Had tossed upon it. But the cool sea breeze
Came laden with the odors of the sea
And damp with spray, that laid the dust and sand
And brought new life and strength to blade and bloom.
So words of thine came over miles to me,
Fresh from the mighty sea, a true friend’s heart,
And brought me hope, and strength, and swept away
The dusty webs that human spiders spun
Across my path. Friend—and the word means much—
So few there are who reach like thee, a hand
Up over all the barking curs of spite,
And give the clasp, when most its need is felt,
Friend, newly found, accept my full heart’s thanks.
Nik u were so gud omg
The Mad King was obsessed with [wildfire]. He loved to watch people burn, the way their skin blackened and blistered and melted off their bones. He burned lords he didn’t like. He burned Hands who disobeyed him. He burned anyone who was against him. Before long, half the country was against him. Aerys saw traitors everywhere. So he had his pyromancer place caches of wildfire all over the city… beneath the Sept of Baelor and the slums of Flea Bottom. Under houses, stables, taverns. Even beneath the Red Keep itself. Finally, the day of reckoning came. Robert Baratheon marched on the capital after his victory at the Trident. But my father arrived first with the whole Lannister army at his back, promising to defend the city against the rebels. I knew my father better than that. He’s never been one to pick the losing side. I told the Mad King as much. I urged him to surrender peacefully. But the king didn’t listen to me. He didn’t listen to Varys who tried to warn him. But he did listen to Grand Maester Pycelle, that grey, sunken cunt. “You can trust the Lannisters,” he said. “The Lannisters have always been true friends of the crown.” So we opened the gates and my father sacked the city. Once again, I came to the king, begging him to surrender. He told me to bring him my father’s head. Then he turned to his pyromancer. “Burn them all,” he said. “Burn them in their homes. Burn them in their beds.” Tell me, if your precious Renly commanded you to kill your own father and stand by while thousands of men, women, and children burned alive, would you have done it? Would you have kept your oath then? First, I killed the pyromancer. And then when the king turned to flee, I drove my sword into his back. “Burn them all,” he kept saying. “Burn them all.” I don’t think he expected to die. He… he meant to… burn with the rest of us and rise again, reborn as a dragon to turn his enemies to ash. I slit his throat to make sure that didn’t happen.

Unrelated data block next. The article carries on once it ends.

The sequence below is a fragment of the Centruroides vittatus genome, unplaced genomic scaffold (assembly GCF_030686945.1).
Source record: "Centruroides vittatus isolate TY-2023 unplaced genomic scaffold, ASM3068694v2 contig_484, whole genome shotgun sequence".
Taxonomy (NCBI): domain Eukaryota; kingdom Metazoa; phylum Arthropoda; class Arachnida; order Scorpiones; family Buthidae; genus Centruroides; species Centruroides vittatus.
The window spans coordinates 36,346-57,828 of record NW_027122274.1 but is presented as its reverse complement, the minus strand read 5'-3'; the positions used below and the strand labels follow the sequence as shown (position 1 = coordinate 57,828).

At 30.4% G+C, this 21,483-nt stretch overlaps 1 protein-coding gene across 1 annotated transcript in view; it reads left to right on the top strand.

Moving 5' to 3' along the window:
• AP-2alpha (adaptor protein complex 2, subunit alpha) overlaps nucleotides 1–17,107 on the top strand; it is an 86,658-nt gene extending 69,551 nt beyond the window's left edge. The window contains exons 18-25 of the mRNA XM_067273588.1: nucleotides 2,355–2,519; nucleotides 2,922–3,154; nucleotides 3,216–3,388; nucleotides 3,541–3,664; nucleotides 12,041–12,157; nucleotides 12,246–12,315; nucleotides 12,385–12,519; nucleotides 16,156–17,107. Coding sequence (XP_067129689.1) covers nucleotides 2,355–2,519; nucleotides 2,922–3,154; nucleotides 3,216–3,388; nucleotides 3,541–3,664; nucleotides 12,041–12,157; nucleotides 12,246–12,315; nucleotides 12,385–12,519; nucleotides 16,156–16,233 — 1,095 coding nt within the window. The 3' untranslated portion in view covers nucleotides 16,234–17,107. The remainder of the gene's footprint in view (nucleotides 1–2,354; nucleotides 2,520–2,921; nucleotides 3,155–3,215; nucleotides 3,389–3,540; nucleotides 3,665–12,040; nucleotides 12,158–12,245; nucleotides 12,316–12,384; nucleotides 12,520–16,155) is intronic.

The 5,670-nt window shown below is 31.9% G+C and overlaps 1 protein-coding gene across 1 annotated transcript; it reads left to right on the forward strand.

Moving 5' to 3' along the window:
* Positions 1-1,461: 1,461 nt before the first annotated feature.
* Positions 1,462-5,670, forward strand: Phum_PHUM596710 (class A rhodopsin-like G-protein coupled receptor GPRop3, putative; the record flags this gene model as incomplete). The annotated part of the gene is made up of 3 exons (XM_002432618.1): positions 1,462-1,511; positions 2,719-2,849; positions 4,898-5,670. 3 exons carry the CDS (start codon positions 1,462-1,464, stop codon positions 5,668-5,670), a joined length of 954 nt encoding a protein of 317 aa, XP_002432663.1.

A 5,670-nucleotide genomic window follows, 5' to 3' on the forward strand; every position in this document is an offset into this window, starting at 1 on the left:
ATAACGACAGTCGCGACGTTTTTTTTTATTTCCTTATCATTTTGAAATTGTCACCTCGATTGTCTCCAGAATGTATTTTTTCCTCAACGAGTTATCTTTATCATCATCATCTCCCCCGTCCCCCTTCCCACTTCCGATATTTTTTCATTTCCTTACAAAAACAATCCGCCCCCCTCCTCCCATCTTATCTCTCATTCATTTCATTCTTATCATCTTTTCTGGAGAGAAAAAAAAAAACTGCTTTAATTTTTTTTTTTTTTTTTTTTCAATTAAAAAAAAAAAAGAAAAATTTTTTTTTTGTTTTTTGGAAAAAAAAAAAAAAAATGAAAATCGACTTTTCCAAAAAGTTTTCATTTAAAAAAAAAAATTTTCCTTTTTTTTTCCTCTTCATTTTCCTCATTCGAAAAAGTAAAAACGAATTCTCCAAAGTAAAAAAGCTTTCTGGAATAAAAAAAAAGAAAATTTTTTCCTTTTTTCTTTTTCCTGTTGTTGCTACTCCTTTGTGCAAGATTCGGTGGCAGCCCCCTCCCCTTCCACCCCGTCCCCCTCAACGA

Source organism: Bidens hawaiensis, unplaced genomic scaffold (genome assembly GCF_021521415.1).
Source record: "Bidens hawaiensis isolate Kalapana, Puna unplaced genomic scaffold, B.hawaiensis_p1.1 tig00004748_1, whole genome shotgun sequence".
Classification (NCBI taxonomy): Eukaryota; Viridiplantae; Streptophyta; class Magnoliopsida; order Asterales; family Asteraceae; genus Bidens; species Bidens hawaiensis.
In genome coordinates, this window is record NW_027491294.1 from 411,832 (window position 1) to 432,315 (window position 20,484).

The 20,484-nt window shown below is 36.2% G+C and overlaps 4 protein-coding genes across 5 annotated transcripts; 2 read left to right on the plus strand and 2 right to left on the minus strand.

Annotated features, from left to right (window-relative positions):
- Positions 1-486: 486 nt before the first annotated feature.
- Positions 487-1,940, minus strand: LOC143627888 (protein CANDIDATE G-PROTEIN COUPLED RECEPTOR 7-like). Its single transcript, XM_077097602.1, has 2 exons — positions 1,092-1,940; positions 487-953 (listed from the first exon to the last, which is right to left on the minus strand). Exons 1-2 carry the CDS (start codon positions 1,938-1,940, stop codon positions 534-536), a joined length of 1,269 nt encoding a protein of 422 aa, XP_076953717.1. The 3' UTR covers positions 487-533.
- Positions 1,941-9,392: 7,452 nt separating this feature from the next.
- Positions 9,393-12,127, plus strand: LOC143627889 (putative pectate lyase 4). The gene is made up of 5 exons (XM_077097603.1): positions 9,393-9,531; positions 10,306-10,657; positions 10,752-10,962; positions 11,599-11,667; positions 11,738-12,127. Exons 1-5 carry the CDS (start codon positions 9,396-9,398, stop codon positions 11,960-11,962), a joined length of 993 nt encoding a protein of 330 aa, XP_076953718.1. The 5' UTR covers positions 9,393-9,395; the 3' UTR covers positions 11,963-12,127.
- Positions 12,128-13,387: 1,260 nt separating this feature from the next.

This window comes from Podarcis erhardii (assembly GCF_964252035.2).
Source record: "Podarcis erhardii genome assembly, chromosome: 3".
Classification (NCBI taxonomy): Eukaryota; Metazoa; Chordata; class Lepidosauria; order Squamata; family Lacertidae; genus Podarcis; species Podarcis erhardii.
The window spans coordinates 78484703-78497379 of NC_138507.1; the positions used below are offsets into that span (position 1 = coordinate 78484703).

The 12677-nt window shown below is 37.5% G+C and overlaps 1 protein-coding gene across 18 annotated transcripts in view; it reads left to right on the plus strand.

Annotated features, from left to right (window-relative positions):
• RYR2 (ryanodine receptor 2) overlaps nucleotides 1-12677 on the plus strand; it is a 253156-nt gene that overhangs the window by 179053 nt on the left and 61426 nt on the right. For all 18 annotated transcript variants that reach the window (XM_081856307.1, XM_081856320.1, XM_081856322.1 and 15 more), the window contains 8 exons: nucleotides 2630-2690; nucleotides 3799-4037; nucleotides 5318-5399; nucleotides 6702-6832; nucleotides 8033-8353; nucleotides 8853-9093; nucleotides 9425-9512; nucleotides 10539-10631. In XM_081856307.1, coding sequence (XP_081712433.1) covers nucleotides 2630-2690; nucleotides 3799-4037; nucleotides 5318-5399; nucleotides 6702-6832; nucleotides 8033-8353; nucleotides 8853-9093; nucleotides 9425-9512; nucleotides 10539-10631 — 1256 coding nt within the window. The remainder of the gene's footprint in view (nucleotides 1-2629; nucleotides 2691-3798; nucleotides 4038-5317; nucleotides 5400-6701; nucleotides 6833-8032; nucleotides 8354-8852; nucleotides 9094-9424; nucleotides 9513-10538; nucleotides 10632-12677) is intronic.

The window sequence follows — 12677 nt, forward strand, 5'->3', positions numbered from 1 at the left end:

Pain shuddered through him … and suddenly the bathhouse was spinning. Brienne caught him before he could fall. Her arm was all gooseflesh, clammy and chilled, but she was strong, and gentler than he would have thought. Gentler than Cersei, he thought as she helped him from the tub, his legs wobbly as a limp cock. “Guards!” he heard the wench shout. “The Kingslayer!”
Jaime, he thought, my name is Jaime.